After owning the book for a couple of years now and much delayed reading, I finally got a chance to enjoy James Surowiecki‘s The Wisdom of Crowds. Not sure why it took me so long to get around to it. I definitely picked it up and started reading on multiple occasions, only to get sidetracked and ultimately starting from the beginning the next time I gave it a shot. And while it has been a few years since the original publication of the book, pretty much everything inside withstands the test of time.
On the surface, it’s a non-fiction work presenting many psychological and economic topics and theories. Come to think of it, this may have been what kept me away for a while, since I was on a fairly heavy fiction binge. Time to break the habit sooner or later, I suppose.
Surowiecki argues throughout that a group’s collective decision making is better and more accurate than it’s individuals, no matter how smart those individuals are. When groups act together, they typically have the greater good in mind and collaborate to produce more accurate, effective, meaningful information and results.
So how does any of this cross over into the world of sports? Well, the book is chock full of examples, stories, and anecdotes that strengthen the argument, provide counterpoints, and just serve to entertain.
NFL Decision Making
As wise as crowds may be, sometimes they act against logical, conventional wisdom. Tradition certainly plays a part in this, and it’s as true in the NFL as anywhere else.
Surowiecki cites, as an example, Super Bowl XXXVI. The St. Louis Rams were favored over the New England Patriots. Being critiqued were the conservative, yet conventional play calls by head coach Mike Martz. Martz kept opting to kick field goals when faced with 4th down situations. In the early going, the Rams got 3 points this way, but failed to convert a field goal in another opportunity.
David Romer, a University of California-Berkeley economist, actually devised a method of analyzing the best 4th down strategy.
He had figured out the value of a first down at every single point on the field
Based on the field position of the Rams when they kicked field goals, the expected values of going for it on 4th down were greater than their chances of kicking the field goals.
Obviously, this fails to take many factors into account such as momentum, but those variables aside, football was reduced to a science. A science that the masses have yet to embrace. Slowly but surely, a system such as this one could be adopted. The same revolution occurred in baseball with Billy Beane and Moneyball, so why not football too? Even when the crowd is wrong, you can trust that they’ll eventually get it right.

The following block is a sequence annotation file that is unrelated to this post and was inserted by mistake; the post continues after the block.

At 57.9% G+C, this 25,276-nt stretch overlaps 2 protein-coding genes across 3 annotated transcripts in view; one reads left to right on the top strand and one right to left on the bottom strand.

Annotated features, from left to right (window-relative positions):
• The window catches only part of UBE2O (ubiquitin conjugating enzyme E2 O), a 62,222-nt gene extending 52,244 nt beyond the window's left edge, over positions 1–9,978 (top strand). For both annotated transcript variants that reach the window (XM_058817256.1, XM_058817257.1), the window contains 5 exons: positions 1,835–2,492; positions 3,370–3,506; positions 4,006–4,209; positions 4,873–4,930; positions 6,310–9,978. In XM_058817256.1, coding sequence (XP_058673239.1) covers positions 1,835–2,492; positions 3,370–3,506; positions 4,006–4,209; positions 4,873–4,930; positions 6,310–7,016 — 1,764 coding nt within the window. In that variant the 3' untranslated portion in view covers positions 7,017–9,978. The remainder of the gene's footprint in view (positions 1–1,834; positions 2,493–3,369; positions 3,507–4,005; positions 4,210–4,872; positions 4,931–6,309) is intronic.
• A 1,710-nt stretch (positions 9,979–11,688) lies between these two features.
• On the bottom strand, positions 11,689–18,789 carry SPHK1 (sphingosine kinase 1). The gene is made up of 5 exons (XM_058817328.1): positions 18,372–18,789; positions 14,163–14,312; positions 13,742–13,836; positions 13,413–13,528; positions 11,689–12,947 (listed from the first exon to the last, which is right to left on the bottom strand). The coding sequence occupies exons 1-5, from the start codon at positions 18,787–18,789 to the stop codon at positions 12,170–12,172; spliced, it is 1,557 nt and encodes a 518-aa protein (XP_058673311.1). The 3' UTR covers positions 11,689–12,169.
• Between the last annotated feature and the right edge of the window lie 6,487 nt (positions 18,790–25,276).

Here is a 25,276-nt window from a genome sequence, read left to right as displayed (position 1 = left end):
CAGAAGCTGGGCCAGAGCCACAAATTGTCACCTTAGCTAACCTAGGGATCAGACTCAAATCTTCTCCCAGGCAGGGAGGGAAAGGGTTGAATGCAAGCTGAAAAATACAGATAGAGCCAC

Cooperation Problems in Soccer
While crowds truly can be collectively wise, if they are not working together, little is accomplished. This is the crux of the problems with Italian soccer. In what is arguably the greatest take on the matter that I have ever heard, Surowiecki explains that it’s “myopic self-interest” that is to blame for the excessive flopping, whining, and injury-faking that soils Serie A.
It would be in their best interests to simply play a fluid, entertaining game and put on a good show for the fans. After all, they’re the ones buying the tickets and apparel and paying your salaries. It would be mutually beneficial for two teams to not be so self-interested to try and squeak out a 1-0 win, collapsing like a pile of bricks after the slightest semblance of contact so as to get closer to the final whistle.
The Bowling Bubble
We’ve all heard of stock market bubbles in the news. But what exactly are they? Surowiecki explains them as “textbook examples of collective decision making gone wrong.” And it just so happens that bowling, one of America’s pastimes, was the focal point of such a bubble some decades ago.
Bowling took off in the 1950s, as companies such as AMF shifted their focus from war efforts to leisurely ones. The automatic pinsetter was an instant success, and shortly thereafter, bowling alleys were the place to be. The word on Wall Street was that “the popularity of the sport would grow as fast in the future as it did during the fifties, [and] that soon every American would be bowling two hours a week.”
Ask yourself how often you bowl now. Or even when the last time you bowled was. Yeah – looks like that may have been a bit of an overstatement. Shortly after the initial hype, bowling stocks went back down to normal, and the bubble had burst.
Beacons of Hope
Come to think of it, all the sports references in The Wisdom of Crowds were fairly negative ones. They didn’t do much in reaffirming that collective decision making is indeed beneficial. By now your interest must be piqued and surely you want a copy of your own to read. While this was a somewhat tough review to write merely focusing on sports, the book is essential. It is an idea book that belongs on your bookshelf that you will be leafing back through for years to come.
James Surowiecki does an excellent job grabbing and holding the readers attention. From the sports stories I mentioned to others that range from weight-judging contests to how to clothing retailer Zara is gangster, there’s something for everyone. Rest assured that there are plenty of stories and examples of how this thesis works, not just the contradictions I mentioned. You’ll believe in the wisdom of crowds so much that you’ll dive right off a bridge since everyone else is doing it. Well, maybe not, but you’ll at least figure there’s gotta be some pennies down there or something.